When a customer pays with a debit or credit card, or mobile wallet, a sale is recorded. Similarly, when a small business pays a supplier electronically, a record of the inventory expense is stored. Hundreds of electronic payment networks are amassing troves of sales and expense data for formerly financially-excluded customers and small businesses. Supplier networks and e-commerce sites are doing the same. If this data is shared after user’s consent with lenders, it could help underwriters assess the creditworthiness of borrowers hidden from credit bureaus. Of 800 million adults in India, only 400 million individuals were on credit bureaus till 2016.
However, this shopping behaviour data is not easily accessible to most lenders, nor credit bureaus are interested in it. Gradually, lenders in some markets are forming bilateral partnerships with data providers. But the slow, uncompetitive nature of the process limits the scale of this lending and excludes both smaller data sources and specialised lenders.
Is shopping data the right measure of risk?
We tend to judge repaying capacity by what is easily visible. Hence the market is inclined to rely on data from their cars, travels, and social media(e.g. Instagram, Facebook, etc). It is 21st century and we’ve easily copied from the west to fake it until we make it. However, it is the bank accounts and investments that are hidden.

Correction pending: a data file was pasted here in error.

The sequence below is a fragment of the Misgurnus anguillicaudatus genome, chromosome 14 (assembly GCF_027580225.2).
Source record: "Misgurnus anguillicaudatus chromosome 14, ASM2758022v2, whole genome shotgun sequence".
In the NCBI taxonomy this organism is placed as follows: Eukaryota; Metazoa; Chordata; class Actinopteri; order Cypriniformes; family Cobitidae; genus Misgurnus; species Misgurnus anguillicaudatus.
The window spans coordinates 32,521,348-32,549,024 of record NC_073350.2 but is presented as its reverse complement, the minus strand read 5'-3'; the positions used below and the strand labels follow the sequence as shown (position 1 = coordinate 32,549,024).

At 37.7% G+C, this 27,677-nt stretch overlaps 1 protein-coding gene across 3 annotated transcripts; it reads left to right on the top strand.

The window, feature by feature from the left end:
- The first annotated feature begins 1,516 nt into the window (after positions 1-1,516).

In fact, wealth is what you don’t get to see. It’s the cars not purchased, the diamonds not bought, the clothes forgone and first class travel declined. It’s the assets in the bank that isn’t converted yet into the stuff you see.
Repaying capacity is not judged by what one has bought in the past, instead of whether one can repay today and the duration of the loan.
2. Bank statements are the first instrument of interaction with the formal financial system:
Credit scores are focused on consumer and micro-lending; it will continue to play a pivotal role in lending decisions. Incremental information on utilities, insurance, investments and telecom tell us more about sensible expense behaviour of an individual and such data can majorly improve lending in new-to-credit customers. Hence, analysing bank statements and establishing relationships with transactions becomes an impactful risk-mitigating factor for following reasons: